MDT awards $16.6M Higgins Bridge project; work set to begin in October
After an initial delay due to questions over cost, the Montana Department of Transportation on Tuesday awarded its contract for the rehabilitation of the Higgins Avenue bridge.
Sletten Construction will begin the $16.5 million overhaul this fall.
“While we had hoped to be under construction already, MDT went back to the contracting community and our partners to develop a better schedule,” said Bob Vosen, administrator of the Missoula District. “This allowed us to mitigate risks for the contractor while also keeping the needs of the traveling public and the downtown community in mind.”
Crews will begin working on the southbound lanes of the bridge in October. Traffic will move to the northbound lanes during the first phase, with construction running all winter.
Phase 2 will begin in May 2021 as traffic moves to the southbound lanes. The entire project is slated for completion in the spring of 2022.
The Montana Department of Transportation initially opened bids for the project last December. But only one bid was received and it came it at $37.7 million – far over the $17 million budget.
High cost and the ability to adjust the contract to secure lower bids were cited as the main reason the commission did not vote to award the project. As a result, construction on the Higgins Avenue bridge did not start as planned in January.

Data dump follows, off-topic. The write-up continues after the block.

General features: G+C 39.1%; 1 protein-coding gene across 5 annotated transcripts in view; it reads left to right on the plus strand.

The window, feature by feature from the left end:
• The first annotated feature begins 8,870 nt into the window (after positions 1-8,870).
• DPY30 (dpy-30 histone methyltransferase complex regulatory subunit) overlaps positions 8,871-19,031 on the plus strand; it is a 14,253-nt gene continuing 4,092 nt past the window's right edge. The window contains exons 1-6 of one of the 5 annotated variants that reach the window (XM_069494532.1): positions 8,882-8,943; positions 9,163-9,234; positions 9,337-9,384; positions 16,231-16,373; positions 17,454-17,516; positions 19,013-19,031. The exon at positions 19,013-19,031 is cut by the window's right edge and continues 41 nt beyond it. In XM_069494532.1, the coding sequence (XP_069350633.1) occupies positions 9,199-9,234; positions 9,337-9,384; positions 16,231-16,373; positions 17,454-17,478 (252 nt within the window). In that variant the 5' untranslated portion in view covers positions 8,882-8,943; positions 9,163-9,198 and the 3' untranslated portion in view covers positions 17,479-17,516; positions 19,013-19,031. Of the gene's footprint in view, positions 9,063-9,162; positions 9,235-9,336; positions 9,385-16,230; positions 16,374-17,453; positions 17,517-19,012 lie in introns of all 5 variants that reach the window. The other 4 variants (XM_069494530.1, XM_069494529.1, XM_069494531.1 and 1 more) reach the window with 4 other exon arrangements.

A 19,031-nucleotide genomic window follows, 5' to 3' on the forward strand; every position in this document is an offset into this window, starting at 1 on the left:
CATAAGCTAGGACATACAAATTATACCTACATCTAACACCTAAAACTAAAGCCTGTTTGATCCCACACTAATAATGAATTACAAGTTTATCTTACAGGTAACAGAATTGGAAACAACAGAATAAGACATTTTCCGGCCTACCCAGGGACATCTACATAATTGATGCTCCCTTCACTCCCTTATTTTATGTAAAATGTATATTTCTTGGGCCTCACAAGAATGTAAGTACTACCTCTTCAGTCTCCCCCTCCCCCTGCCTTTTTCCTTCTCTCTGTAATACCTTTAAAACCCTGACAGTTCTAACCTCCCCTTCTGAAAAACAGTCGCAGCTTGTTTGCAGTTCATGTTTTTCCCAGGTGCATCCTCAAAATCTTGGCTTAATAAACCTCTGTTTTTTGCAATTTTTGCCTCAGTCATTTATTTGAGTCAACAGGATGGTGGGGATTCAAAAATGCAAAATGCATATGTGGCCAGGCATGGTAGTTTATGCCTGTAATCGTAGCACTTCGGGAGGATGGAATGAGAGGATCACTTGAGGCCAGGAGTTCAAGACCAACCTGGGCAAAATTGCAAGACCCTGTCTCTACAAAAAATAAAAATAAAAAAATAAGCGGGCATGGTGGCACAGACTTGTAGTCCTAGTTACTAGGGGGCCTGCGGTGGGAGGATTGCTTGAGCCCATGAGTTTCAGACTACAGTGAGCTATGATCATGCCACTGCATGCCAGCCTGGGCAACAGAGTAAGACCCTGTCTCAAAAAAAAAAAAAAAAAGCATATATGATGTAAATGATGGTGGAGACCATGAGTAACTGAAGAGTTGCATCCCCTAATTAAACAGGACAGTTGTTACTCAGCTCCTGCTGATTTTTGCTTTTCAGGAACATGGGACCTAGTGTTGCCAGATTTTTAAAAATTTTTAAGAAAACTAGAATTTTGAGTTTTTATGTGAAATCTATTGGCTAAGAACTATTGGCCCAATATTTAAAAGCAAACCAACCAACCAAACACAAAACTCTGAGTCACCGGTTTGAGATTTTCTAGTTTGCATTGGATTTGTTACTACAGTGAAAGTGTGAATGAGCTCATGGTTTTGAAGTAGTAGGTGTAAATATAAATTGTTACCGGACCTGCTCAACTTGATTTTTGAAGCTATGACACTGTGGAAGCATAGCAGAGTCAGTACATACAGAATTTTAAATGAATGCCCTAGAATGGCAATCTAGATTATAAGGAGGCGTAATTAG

“We know not having the bridge under construction sooner was frustrating, but we are fully confident this is a better schedule and look forward to delivering a new Higgins Avenue bridge by the end of next year,” said Vosen.
The project looks to rehabilitate the deterioration that’s taken place over the structure’s 56 years of service. That includes replacing the deck and repairing the superstructure and concrete supports.
Beyond the essential repairs, plans also include widening the deck to create more space for pedestrians and bicyclists. Sidewalks will be widened from 4 feet to 13 feet on both sides.
MDT has said the bridge remains structurally sound.